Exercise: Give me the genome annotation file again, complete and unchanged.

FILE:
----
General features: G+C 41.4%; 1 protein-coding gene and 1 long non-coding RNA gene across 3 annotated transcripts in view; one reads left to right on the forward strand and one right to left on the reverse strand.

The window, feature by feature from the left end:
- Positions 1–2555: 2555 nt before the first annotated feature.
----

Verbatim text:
General features: G+C 41.4%; 1 protein-coding gene and 1 long non-coding RNA gene across 3 annotated transcripts in view; one reads left to right on the forward strand and one right to left on the reverse strand.

The window, feature by feature from the left end:
- Positions 1–2555: 2555 nt before the first annotated feature.